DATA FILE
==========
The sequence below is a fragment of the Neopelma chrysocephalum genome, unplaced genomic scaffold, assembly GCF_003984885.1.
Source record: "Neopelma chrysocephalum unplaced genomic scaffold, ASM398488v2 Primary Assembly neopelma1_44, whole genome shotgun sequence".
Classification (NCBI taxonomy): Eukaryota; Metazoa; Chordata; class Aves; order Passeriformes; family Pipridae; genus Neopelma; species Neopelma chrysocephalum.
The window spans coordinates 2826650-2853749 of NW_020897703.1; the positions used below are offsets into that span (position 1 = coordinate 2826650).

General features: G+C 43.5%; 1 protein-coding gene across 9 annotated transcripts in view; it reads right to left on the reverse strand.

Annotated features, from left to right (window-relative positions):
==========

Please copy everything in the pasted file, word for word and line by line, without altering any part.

The sequence below is a fragment of the Neopelma chrysocephalum genome, unplaced genomic scaffold, assembly GCF_003984885.1.
Source record: "Neopelma chrysocephalum unplaced genomic scaffold, ASM398488v2 Primary Assembly neopelma1_44, whole genome shotgun sequence".
Classification (NCBI taxonomy): Eukaryota; Metazoa; Chordata; class Aves; order Passeriformes; family Pipridae; genus Neopelma; species Neopelma chrysocephalum.
The window spans coordinates 2826650-2853749 of NW_020897703.1; the positions used below are offsets into that span (position 1 = coordinate 2826650).

General features: G+C 43.5%; 1 protein-coding gene across 9 annotated transcripts in view; it reads right to left on the reverse strand.

Annotated features, from left to right (window-relative positions):